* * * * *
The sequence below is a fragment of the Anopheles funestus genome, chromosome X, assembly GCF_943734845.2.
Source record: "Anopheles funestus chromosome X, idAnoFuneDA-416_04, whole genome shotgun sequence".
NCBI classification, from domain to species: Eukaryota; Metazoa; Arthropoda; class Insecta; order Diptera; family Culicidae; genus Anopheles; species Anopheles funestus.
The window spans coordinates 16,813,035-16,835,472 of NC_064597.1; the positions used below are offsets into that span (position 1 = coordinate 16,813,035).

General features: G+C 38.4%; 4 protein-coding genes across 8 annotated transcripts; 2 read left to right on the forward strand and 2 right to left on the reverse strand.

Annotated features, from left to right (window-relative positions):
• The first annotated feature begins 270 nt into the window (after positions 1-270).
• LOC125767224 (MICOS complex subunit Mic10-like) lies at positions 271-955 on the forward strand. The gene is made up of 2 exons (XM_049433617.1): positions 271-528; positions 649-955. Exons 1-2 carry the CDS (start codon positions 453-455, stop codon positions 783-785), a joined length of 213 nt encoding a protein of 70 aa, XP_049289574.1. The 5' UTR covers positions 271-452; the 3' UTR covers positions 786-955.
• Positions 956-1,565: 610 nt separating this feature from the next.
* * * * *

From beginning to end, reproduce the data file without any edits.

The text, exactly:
The sequence below is a fragment of the Anopheles funestus genome, chromosome X, assembly GCF_943734845.2.
Source record: "Anopheles funestus chromosome X, idAnoFuneDA-416_04, whole genome shotgun sequence".
NCBI classification, from domain to species: Eukaryota; Metazoa; Arthropoda; class Insecta; order Diptera; family Culicidae; genus Anopheles; species Anopheles funestus.
The window spans coordinates 16,813,035-16,835,472 of NC_064597.1; the positions used below are offsets into that span (position 1 = coordinate 16,813,035).

General features: G+C 38.4%; 4 protein-coding genes across 8 annotated transcripts; 2 read left to right on the forward strand and 2 right to left on the reverse strand.

Annotated features, from left to right (window-relative positions):
• The first annotated feature begins 270 nt into the window (after positions 1-270).
• LOC125767224 (MICOS complex subunit Mic10-like) lies at positions 271-955 on the forward strand. The gene is made up of 2 exons (XM_049433617.1): positions 271-528; positions 649-955. Exons 1-2 carry the CDS (start codon positions 453-455, stop codon positions 783-785), a joined length of 213 nt encoding a protein of 70 aa, XP_049289574.1. The 5' UTR covers positions 271-452; the 3' UTR covers positions 786-955.
• Positions 956-1,565: 610 nt separating this feature from the next.